Thursday, November 17, 2011

Cranberry Orange Relish


I have never tried to make anything from fresh cranberries.  I love cranberry sauce and dried cranberries.  While shopping last week I found myself reaching for a small container of them in the produce department.  I was not sure what they even tasted like fresh.  I imagined something sweet and crisp.  Well, the crisp part was right but the sweet…UM…NO.  It was a tart little thing!

This set me back a few days.  I had to ponder and really think whether I was going to take time out of my busy week to devote to something I wasn't even sure my family or I would like.  So they watched me from the counter for a few days.

On Tuesday I was cleaning the kitchen and accidentally knocked the container on the floor.  Not only did I knock them on the floor, but they hit the dogs water bowl on the way down.  I thought about crying but then I laughed.  I don't think I could have done that again if I tried.   I had cranberries and water all over my kitchen floor.  Do you know how hard it is to walk with cranberries all over the place…LOL

I gathered them up and washed them and decided that our day had come and they needed to be used. I saw my oranges on the counter and I vaguely  remember chatter from family and friends about a relish that used these two ingredients.  I went in search and found that out of the gazillion recipes I found, they were all the same with a few additions here and there.  Some added apples or cinnamon.




It took me no time at all to whip this up and I am SOOOOO glad that I did.  I let it sit in my fridge for two days and decided to give it a try.  Well, lets be honest, I encouraged my hubby to try it first.  I already had the first taste of a fresh cranberry and was not looking forward to another pucker moment.

He loved it!  This encouraged me to try it myself.  Yes, it's true…two English Muffins later I can promise you that this is something I will forever be making for the Turkey Holiday season.  My mouth was loving the flavors and the texture.

In fact I will be going to the store today to buy more ingredients so that we have enough for next week.

Recipe:  Cranberry Orange Relish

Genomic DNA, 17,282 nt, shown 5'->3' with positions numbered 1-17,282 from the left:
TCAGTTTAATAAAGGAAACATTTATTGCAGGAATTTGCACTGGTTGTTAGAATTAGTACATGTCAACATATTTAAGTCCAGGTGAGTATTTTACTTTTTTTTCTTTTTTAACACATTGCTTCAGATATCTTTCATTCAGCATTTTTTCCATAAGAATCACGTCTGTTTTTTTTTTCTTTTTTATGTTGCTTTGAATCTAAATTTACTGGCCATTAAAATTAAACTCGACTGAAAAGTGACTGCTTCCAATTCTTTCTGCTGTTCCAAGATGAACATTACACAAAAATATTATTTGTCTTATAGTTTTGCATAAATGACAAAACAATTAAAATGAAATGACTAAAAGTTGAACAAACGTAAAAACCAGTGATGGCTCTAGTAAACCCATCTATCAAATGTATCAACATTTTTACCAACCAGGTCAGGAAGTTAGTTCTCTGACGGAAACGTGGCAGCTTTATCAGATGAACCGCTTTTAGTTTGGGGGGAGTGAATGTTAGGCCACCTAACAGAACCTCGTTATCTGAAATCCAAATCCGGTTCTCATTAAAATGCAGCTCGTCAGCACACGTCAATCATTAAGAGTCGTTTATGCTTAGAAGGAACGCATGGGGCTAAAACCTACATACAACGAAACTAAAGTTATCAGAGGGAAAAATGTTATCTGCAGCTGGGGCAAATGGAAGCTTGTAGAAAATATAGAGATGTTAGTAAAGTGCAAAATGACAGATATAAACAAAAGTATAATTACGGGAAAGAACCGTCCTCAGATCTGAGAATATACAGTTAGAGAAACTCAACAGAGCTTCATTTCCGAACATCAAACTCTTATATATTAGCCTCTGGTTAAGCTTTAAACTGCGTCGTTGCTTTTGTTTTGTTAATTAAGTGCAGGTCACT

1.5-2 cups of fresh cranberries, not frozen
1 orange
1/2 cup of sugar
1/3 cup of blanched almonds

I used a mini chopper and blended my cranberries until they were finely chopped.  You want small pieces.

I zested my whole orange with a fine grater.  This yielded me about 2 T. spoons.  I then cut the orange in half and , over my bowl, took the meat of the orange out with my fingers and let the juice run into the bowl.  I did not use any rind, pulp or seeds.

Add the sugar and almonds.  Stir to blend well.  I chose to refrigerate mine for two days so that the flavors could blend, sweeten up and the almonds had a chance to absorb some of the juice.

You can warm this up before serving or serve chilled.

  

Sunday, November 6, 2011

Homemade Dinner Rolls


'86.  This was a good year for me.  I graduated from high school,  spent some time with my Dad, started a new job and found a college to attend.  I would have to say that this is when my life got really good.  My memories are fresh.  The music was awesome.  My future was before me.

'11.  So many years later and never in a million years would I have been able to plan for the adventure my family has had!  Life is good.  We are blessed every day and are so thankful for each and every year we get together as a family.

November has a way of making you stop and think about the things you are grateful for.  I am glad that it's a month and not just a day.  Yes, we eat turkey on one day,  but really the whole month is a constant reminder that being thankful brings a person joy and happiness.



I have said this before, and will probably say it again, that I am thankful for this page and blog.  It is a great way for me to share with my family and friends wonderful recipes that have been shared with me and for this I am thankful.